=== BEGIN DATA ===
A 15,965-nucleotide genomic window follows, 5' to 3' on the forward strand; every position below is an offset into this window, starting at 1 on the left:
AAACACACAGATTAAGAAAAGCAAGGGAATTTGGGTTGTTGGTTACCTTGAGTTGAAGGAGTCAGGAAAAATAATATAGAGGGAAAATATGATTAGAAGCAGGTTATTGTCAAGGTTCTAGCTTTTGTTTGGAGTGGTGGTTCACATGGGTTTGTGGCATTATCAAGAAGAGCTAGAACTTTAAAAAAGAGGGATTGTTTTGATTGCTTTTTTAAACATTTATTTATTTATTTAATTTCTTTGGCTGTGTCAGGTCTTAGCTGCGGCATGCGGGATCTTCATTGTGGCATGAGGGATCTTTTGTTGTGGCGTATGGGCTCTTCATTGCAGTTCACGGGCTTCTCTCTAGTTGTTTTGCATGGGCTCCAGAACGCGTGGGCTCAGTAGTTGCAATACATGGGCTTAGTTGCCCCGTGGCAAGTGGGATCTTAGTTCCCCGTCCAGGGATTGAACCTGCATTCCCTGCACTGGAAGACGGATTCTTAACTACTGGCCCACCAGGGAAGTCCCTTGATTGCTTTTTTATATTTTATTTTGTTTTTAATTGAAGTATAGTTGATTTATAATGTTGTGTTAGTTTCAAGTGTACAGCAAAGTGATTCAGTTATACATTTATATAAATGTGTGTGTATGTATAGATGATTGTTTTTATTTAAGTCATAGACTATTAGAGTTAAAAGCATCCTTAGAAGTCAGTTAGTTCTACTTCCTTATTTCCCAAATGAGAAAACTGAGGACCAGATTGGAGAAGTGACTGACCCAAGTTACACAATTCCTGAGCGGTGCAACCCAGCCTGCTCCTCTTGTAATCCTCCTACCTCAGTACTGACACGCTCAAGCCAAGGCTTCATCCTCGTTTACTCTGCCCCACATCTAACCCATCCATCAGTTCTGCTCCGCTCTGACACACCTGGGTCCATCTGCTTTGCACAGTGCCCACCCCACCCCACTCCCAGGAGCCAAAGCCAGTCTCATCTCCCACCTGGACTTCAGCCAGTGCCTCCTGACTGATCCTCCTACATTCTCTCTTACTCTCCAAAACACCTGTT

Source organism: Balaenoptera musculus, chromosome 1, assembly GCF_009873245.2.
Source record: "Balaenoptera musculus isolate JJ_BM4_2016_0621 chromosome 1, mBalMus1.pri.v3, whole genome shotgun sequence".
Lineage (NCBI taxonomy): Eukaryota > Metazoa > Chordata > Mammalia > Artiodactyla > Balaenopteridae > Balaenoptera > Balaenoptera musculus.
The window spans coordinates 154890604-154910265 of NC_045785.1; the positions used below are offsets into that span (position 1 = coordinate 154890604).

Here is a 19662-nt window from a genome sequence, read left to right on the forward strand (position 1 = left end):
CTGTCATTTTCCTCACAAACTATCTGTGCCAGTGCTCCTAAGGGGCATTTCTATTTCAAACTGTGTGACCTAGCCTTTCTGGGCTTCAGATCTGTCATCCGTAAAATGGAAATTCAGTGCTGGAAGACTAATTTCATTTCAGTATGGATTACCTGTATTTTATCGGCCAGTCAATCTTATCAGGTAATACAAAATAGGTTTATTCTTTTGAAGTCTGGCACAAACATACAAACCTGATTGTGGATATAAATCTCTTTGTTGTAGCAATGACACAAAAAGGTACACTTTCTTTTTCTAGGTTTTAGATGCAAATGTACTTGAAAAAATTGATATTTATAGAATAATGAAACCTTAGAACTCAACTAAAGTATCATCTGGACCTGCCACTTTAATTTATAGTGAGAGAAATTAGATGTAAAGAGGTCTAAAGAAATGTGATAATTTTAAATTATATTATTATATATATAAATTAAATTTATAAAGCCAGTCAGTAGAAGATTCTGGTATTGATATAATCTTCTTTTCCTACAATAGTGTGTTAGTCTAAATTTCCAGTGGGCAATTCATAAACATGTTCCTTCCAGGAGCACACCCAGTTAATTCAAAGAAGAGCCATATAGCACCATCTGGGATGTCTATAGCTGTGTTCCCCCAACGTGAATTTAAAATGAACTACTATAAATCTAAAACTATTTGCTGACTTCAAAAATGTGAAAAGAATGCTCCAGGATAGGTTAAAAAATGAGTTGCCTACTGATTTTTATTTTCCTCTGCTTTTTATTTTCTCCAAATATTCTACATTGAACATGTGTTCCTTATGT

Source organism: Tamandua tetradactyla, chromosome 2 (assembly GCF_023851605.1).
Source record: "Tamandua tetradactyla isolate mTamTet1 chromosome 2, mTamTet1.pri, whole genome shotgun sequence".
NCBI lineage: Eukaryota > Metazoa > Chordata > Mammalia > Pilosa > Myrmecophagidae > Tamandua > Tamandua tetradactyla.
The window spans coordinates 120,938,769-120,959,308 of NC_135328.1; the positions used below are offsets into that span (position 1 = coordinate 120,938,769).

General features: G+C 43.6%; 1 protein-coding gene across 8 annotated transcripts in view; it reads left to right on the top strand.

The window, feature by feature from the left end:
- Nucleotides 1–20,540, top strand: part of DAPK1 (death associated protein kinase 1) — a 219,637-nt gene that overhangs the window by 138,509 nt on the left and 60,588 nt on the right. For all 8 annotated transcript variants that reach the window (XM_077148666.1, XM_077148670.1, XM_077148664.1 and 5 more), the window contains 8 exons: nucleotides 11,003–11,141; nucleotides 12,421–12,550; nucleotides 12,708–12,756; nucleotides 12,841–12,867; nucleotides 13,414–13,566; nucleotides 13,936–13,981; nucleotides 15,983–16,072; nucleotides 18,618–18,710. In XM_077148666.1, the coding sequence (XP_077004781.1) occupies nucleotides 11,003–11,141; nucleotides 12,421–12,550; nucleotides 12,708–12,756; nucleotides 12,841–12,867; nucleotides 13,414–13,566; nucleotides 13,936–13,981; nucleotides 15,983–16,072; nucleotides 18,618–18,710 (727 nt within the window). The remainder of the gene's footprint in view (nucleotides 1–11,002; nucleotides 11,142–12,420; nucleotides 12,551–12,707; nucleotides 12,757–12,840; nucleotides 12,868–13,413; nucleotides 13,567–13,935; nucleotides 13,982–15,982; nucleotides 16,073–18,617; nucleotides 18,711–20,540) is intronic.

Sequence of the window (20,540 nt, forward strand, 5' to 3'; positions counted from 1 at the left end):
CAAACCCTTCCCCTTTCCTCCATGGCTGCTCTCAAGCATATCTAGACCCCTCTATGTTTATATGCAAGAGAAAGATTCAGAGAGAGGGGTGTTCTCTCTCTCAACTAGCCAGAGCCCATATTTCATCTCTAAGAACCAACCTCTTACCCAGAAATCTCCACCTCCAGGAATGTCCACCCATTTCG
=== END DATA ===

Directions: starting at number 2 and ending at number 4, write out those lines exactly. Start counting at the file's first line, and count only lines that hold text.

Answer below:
AAACACACAGATTAAGAAAAGCAAGGGAATTTGGGTTGTTGGTTACCTTGAGTTGAAGGAGTCAGGAAAAATAATATAGAGGGAAAATATGATTAGAAGCAGGTTATTGTCAAGGTTCTAGCTTTTGTTTGGAGTGGTGGTTCACATGGGTTTGTGGCATTATCAAGAAGAGCTAGAACTTTAAAAAAGAGGGATTGTTTTGATTGCTTTTTTAAACATTTATTTATTTATTTAATTTCTTTGGCTGTGTCAGGTCTTAGCTGCGGCATGCGGGATCTTCATTGTGGCATGAGGGATCTTTTGTTGTGGCGTATGGGCTCTTCATTGCAGTTCACGGGCTTCTCTCTAGTTGTTTTGCATGGGCTCCAGAACGCGTGGGCTCAGTAGTTGCAATACATGGGCTTAGTTGCCCCGTGGCAAGTGGGATCTTAGTTCCCCGTCCAGGGATTGAACCTGCATTCCCTGCACTGGAAGACGGATTCTTAACTACTGGCCCACCAGGGAAGTCCCTTGATTGCTTTTTTATATTTTATTTTGTTTTTAATTGAAGTATAGTTGATTTATAATGTTGTGTTAGTTTCAAGTGTACAGCAAAGTGATTCAGTTATACATTTATATAAATGTGTGTGTATGTATAGATGATTGTTTTTATTTAAGTCATAGACTATTAGAGTTAAAAGCATCCTTAGAAGTCAGTTAGTTCTACTTCCTTATTTCCCAAATGAGAAAACTGAGGACCAGATTGGAGAAGTGACTGACCCAAGTTACACAATTCCTGAGCGGTGCAACCCAGCCTGCTCCTCTTGTAATCCTCCTACCTCAGTACTGACACGCTCAAGCCAAGGCTTCATCCTCGTTTACTCTGCCCCACATCTAACCCATCCATCAGTTCTGCTCCGCTCTGACACACCTGGGTCCATCTGCTTTGCACAGTGCCCACCCCACCCCACTCCCAGGAGCCAAAGCCAGTCTCATCTCCCACCTGGACTTCAGCCAGTGCCTCCTGACTGATCCTCCTACATTCTCTCTTACTCTCCAAAACACCTGTT

Source organism: Balaenoptera musculus, chromosome 1, assembly GCF_009873245.2.
Source record: "Balaenoptera musculus isolate JJ_BM4_2016_0621 chromosome 1, mBalMus1.pri.v3, whole genome shotgun sequence".